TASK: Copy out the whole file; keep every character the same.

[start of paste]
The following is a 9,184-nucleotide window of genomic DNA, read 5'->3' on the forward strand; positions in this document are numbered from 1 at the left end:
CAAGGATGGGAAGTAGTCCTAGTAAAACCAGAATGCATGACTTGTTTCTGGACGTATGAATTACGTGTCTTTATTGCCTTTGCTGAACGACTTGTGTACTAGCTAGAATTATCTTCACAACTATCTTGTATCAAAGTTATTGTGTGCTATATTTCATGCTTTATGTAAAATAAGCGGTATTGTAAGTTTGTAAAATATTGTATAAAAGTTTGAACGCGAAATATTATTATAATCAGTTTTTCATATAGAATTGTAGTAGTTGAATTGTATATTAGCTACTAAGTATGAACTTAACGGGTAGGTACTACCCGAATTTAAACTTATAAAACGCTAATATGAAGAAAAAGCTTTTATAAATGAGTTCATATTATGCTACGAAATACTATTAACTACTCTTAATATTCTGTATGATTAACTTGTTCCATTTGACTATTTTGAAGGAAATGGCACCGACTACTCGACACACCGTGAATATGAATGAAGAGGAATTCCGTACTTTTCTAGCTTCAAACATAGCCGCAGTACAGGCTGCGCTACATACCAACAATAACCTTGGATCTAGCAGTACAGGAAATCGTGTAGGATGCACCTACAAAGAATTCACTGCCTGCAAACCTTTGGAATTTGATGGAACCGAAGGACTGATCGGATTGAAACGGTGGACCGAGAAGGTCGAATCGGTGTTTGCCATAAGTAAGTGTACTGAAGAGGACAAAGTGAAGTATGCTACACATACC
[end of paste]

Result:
The following is a 9,184-nucleotide window of genomic DNA, read 5'->3' on the forward strand; positions in this document are numbered from 1 at the left end:
CAAGGATGGGAAGTAGTCCTAGTAAAACCAGAATGCATGACTTGTTTCTGGACGTATGAATTACGTGTCTTTATTGCCTTTGCTGAACGACTTGTGTACTAGCTAGAATTATCTTCACAACTATCTTGTATCAAAGTTATTGTGTGCTATATTTCATGCTTTATGTAAAATAAGCGGTATTGTAAGTTTGTAAAATATTGTATAAAAGTTTGAACGCGAAATATTATTATAATCAGTTTTTCATATAGAATTGTAGTAGTTGAATTGTATATTAGCTACTAAGTATGAACTTAACGGGTAGGTACTACCCGAATTTAAACTTATAAAACGCTAATATGAAGAAAAAGCTTTTATAAATGAGTTCATATTATGCTACGAAATACTATTAACTACTCTTAATATTCTGTATGATTAACTTGTTCCATTTGACTATTTTGAAGGAAATGGCACCGACTACTCGACACACCGTGAATATGAATGAAGAGGAATTCCGTACTTTTCTAGCTTCAAACATAGCCGCAGTACAGGCTGCGCTACATACCAACAATAACCTTGGATCTAGCAGTACAGGAAATCGTGTAGGATGCACCTACAAAGAATTCACTGCCTGCAAACCTTTGGAATTTGATGGAACCGAAGGACTGATCGGATTGAAACGGTGGACCGAGAAGGTCGAATCGGTGTTTGCCATAAGTAAGTGTACTGAAGAGGACAAAGTGAAGTATGCTACACATACC